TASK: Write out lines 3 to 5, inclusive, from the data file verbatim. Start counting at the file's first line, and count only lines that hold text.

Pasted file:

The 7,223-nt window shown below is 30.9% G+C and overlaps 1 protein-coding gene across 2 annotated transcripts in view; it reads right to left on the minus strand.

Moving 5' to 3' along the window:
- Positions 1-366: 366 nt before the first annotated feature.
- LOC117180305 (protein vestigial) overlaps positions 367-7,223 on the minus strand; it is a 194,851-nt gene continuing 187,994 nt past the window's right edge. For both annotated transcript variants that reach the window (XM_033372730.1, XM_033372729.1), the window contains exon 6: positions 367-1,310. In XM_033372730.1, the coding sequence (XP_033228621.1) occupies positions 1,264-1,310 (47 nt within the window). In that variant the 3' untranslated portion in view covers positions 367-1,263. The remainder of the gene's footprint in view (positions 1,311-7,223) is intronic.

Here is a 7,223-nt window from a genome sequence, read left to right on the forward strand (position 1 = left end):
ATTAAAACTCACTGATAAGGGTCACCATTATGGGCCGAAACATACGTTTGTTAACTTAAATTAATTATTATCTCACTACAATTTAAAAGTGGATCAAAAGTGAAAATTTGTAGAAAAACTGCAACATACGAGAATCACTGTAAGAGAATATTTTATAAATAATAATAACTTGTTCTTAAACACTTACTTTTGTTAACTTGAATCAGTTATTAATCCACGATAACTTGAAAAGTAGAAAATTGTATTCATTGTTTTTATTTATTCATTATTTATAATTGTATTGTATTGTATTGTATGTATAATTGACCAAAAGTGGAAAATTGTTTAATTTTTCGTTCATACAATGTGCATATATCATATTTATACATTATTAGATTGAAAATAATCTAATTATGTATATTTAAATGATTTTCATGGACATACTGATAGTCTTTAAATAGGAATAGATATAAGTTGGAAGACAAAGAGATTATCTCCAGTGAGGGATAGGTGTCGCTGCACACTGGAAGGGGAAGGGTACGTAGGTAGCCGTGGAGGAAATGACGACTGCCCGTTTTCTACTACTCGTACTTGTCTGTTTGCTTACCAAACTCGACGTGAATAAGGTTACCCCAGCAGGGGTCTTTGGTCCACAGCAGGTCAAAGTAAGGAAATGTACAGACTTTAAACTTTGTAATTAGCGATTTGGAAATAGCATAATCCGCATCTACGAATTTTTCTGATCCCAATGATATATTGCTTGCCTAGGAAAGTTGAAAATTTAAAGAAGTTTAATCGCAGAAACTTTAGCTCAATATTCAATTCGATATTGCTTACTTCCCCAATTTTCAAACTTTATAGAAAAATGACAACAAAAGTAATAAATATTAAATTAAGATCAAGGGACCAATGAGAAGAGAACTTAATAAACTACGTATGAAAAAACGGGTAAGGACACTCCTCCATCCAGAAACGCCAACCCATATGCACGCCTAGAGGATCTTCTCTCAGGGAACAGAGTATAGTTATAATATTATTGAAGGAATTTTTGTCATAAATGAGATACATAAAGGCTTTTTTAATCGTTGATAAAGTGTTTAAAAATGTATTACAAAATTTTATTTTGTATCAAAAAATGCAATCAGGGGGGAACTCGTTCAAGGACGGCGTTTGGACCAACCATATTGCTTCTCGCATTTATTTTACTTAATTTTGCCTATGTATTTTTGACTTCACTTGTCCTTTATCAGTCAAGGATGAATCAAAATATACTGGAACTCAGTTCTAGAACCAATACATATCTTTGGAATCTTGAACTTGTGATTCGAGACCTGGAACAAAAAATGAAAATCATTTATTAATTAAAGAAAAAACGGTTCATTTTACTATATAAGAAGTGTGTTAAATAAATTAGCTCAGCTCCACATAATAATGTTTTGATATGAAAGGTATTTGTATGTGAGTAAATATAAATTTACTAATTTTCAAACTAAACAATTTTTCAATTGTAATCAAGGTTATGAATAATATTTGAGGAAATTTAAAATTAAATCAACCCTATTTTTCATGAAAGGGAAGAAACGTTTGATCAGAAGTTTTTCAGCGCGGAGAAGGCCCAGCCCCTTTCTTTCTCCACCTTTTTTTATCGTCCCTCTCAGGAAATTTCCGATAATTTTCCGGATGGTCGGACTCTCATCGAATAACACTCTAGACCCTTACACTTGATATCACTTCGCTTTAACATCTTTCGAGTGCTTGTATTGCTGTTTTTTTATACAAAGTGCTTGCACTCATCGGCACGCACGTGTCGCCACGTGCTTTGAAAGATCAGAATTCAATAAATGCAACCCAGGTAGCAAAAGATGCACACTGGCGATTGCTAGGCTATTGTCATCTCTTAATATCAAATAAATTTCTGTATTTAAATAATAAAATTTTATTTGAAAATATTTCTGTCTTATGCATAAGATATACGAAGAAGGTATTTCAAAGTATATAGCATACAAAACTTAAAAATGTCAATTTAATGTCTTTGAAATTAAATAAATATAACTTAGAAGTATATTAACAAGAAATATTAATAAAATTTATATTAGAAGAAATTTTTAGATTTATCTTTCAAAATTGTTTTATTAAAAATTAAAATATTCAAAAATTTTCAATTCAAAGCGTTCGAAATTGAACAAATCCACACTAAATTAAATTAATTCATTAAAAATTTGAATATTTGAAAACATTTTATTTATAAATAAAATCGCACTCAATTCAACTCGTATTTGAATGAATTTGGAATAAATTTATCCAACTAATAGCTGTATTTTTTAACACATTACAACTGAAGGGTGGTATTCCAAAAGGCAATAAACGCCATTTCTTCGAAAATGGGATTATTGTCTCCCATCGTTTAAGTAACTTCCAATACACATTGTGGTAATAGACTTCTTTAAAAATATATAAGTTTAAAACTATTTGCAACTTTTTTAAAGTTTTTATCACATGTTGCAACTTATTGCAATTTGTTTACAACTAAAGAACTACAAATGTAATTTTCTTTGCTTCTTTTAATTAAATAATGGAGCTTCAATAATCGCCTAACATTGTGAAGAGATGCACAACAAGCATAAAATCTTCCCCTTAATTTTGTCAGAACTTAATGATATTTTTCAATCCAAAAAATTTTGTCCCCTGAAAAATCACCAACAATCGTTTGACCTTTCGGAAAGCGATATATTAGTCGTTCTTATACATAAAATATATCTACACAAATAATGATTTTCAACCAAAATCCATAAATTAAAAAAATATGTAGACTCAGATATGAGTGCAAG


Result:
- Positions 1-366: 366 nt before the first annotated feature.
- LOC117180305 (protein vestigial) overlaps positions 367-7,223 on the minus strand; it is a 194,851-nt gene continuing 187,994 nt past the window's right edge. For both annotated transcript variants that reach the window (XM_033372730.1, XM_033372729.1), the window contains exon 6: positions 367-1,310. In XM_033372730.1, the coding sequence (XP_033228621.1) occupies positions 1,264-1,310 (47 nt within the window). In that variant the 3' untranslated portion in view covers positions 367-1,263. The remainder of the gene's footprint in view (positions 1,311-7,223) is intronic.

Here is a 7,223-nt window from a genome sequence, read left to right on the forward strand (position 1 = left end):